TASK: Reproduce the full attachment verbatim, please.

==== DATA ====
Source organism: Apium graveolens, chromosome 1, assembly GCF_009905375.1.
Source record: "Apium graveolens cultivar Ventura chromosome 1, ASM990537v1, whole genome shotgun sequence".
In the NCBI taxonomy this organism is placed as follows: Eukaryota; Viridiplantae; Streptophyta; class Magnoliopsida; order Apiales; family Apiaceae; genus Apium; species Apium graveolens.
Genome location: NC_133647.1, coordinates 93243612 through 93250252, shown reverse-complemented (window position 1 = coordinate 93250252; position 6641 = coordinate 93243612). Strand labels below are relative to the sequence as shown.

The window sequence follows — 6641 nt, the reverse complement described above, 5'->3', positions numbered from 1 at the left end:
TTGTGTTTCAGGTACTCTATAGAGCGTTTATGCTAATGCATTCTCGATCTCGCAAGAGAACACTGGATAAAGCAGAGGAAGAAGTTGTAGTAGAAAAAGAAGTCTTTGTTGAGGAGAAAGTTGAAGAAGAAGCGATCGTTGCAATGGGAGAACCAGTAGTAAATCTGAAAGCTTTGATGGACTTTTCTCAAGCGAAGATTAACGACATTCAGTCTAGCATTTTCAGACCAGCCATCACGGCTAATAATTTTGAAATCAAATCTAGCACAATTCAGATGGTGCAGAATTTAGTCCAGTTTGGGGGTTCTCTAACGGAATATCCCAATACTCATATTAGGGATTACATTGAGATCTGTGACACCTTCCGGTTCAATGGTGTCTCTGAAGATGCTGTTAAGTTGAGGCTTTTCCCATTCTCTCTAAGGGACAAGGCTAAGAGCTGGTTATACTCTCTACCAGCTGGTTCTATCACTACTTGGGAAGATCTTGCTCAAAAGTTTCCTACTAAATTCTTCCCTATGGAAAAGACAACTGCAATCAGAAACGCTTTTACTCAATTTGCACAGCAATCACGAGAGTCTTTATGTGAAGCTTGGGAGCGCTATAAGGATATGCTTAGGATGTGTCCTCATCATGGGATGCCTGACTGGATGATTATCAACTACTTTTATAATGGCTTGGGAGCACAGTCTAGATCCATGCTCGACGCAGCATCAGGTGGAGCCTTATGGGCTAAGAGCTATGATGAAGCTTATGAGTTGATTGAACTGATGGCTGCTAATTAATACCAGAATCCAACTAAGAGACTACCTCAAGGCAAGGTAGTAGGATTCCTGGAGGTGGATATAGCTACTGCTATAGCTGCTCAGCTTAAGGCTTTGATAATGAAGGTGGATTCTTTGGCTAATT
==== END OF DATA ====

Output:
Source organism: Apium graveolens, chromosome 1, assembly GCF_009905375.1.
Source record: "Apium graveolens cultivar Ventura chromosome 1, ASM990537v1, whole genome shotgun sequence".
In the NCBI taxonomy this organism is placed as follows: Eukaryota; Viridiplantae; Streptophyta; class Magnoliopsida; order Apiales; family Apiaceae; genus Apium; species Apium graveolens.
Genome location: NC_133647.1, coordinates 93243612 through 93250252, shown reverse-complemented (window position 1 = coordinate 93250252; position 6641 = coordinate 93243612). Strand labels below are relative to the sequence as shown.

The window sequence follows — 6641 nt, the reverse complement described above, 5'->3', positions numbered from 1 at the left end:
TTGTGTTTCAGGTACTCTATAGAGCGTTTATGCTAATGCATTCTCGATCTCGCAAGAGAACACTGGATAAAGCAGAGGAAGAAGTTGTAGTAGAAAAAGAAGTCTTTGTTGAGGAGAAAGTTGAAGAAGAAGCGATCGTTGCAATGGGAGAACCAGTAGTAAATCTGAAAGCTTTGATGGACTTTTCTCAAGCGAAGATTAACGACATTCAGTCTAGCATTTTCAGACCAGCCATCACGGCTAATAATTTTGAAATCAAATCTAGCACAATTCAGATGGTGCAGAATTTAGTCCAGTTTGGGGGTTCTCTAACGGAATATCCCAATACTCATATTAGGGATTACATTGAGATCTGTGACACCTTCCGGTTCAATGGTGTCTCTGAAGATGCTGTTAAGTTGAGGCTTTTCCCATTCTCTCTAAGGGACAAGGCTAAGAGCTGGTTATACTCTCTACCAGCTGGTTCTATCACTACTTGGGAAGATCTTGCTCAAAAGTTTCCTACTAAATTCTTCCCTATGGAAAAGACAACTGCAATCAGAAACGCTTTTACTCAATTTGCACAGCAATCACGAGAGTCTTTATGTGAAGCTTGGGAGCGCTATAAGGATATGCTTAGGATGTGTCCTCATCATGGGATGCCTGACTGGATGATTATCAACTACTTTTATAATGGCTTGGGAGCACAGTCTAGATCCATGCTCGACGCAGCATCAGGTGGAGCCTTATGGGCTAAGAGCTATGATGAAGCTTATGAGTTGATTGAACTGATGGCTGCTAATTAATACCAGAATCCAACTAAGAGACTACCTCAAGGCAAGGTAGTAGGATTCCTGGAGGTGGATATAGCTACTGCTATAGCTGCTCAGCTTAAGGCTTTGATAATGAAGGTGGATTCTTTGGCTAATT